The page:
The National Renewable Energy Laboratory (NREL) and the U.S. Thin film PV manufacturer First Solar were able to design Cadmium telluride (CdTe) bifacial solar panels. With these panels, the scientists are claiming to achieve the highest power density than any available polycrystalline absorber available in the market. The composition of these bifacial CdTe solar cells involves a buffer containing copper, gallium, and monoxide (CuGaOx). The scientist makes use of the cracked film lithography (CFL) patterned metal grids in order to incorporate the rare interference buffer into the bifacial CdTe solar cells.
The CFL is not only cost-effective but also can withstand the application of high-resistance materials like CdTe. This was the prime reason to ditch the common passivating layers’ like oxides of aluminum and other metals. This research paper “Cracked Film Lithography with CuGaOx Buffers for Bifacial CdTe Photovoltaics”, was published in “NANO MICRO SMALL”. Researcher Chris Mazzillo describes that the only reason to select CFL over photolithography was its ability to lower the material and equipment cost for patterning metal grids in III-V photovoltaics.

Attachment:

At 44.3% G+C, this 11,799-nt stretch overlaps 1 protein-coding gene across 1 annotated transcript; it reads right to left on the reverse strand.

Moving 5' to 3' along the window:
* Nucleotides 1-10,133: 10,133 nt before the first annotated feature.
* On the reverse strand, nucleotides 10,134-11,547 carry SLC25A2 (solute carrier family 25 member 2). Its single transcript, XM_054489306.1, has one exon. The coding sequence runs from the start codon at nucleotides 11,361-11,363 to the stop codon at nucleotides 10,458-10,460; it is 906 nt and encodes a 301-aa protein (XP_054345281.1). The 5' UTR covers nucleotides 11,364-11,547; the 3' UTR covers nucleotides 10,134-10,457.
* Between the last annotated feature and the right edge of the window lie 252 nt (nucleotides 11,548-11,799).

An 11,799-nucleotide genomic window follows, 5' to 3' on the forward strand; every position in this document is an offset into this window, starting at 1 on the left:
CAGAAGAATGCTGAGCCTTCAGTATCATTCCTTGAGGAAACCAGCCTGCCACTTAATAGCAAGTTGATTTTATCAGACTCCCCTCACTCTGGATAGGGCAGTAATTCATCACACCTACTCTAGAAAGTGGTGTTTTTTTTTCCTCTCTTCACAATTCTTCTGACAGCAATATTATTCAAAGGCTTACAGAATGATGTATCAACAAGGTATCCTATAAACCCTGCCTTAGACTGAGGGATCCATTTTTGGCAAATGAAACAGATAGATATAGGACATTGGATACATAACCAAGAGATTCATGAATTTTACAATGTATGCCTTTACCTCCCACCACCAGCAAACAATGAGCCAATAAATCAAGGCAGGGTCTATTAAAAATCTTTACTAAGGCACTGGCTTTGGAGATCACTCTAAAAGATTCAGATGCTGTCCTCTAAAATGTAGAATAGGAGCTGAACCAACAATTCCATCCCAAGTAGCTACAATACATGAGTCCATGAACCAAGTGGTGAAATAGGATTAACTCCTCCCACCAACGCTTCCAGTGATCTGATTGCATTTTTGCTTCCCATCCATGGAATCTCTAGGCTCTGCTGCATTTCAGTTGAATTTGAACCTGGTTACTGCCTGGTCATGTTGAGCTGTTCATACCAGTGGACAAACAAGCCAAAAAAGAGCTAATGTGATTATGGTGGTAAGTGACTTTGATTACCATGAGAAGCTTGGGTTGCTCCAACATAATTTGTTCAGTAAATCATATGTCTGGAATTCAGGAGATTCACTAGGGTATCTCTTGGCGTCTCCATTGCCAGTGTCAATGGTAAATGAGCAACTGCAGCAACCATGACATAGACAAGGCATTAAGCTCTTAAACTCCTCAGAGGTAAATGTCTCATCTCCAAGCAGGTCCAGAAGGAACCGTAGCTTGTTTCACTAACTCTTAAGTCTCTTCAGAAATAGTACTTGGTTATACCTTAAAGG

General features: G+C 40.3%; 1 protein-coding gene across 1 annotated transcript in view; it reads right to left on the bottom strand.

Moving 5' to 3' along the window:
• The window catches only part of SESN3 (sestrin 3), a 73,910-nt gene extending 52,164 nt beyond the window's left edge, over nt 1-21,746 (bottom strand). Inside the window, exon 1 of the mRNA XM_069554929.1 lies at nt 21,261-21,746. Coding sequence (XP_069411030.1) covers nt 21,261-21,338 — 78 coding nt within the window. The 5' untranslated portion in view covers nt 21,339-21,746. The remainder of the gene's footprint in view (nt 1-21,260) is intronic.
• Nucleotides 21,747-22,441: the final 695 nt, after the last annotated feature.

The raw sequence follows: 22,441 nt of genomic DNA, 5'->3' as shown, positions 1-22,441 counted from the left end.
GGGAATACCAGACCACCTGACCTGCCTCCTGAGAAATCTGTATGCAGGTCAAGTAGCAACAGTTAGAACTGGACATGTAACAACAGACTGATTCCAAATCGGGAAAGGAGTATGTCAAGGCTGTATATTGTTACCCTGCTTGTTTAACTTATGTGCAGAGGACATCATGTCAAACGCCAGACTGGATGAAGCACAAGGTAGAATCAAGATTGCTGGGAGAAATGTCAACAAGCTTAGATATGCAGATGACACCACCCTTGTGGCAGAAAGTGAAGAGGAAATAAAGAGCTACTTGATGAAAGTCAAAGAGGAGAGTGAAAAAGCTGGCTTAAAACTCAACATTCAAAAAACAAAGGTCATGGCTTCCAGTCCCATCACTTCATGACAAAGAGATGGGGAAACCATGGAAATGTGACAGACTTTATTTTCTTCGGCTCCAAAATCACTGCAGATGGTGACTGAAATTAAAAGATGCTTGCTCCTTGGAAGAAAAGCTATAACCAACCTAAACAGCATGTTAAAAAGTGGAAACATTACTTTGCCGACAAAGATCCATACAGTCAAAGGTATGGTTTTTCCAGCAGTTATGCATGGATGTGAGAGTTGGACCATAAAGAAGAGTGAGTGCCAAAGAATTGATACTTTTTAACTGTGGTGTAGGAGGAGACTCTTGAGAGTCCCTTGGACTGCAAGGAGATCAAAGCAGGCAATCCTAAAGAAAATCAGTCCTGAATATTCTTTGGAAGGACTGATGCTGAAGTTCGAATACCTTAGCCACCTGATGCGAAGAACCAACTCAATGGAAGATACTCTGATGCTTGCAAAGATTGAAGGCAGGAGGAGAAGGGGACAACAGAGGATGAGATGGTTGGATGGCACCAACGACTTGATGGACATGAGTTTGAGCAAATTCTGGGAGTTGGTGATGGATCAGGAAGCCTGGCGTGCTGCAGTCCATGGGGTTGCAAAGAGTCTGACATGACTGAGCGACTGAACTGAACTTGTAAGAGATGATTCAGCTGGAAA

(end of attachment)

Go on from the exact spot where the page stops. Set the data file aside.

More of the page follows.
Moreover, the CuGaOx/CFL grid samples were able to produce high open circuit voltage for the solar cells in comparison to their gold(Au) covered areas. The augmentation in the fill factor of devices also takes place from 70.8% to 73.3%.
The previous CdTe bifacial panels had front and rare efficiencies of about 12.5% and 7.6% respectively. While the CFL grids were able to increase the front power density by 39% and rare density by 25%. However, the rare efficiency of Bifacial CdTe solar cells still remains low in comparison to silicon bifacial panels. Muzillo is adamant to elevate the rare and front efficiencies for Bifacial CdTe solar cells soon.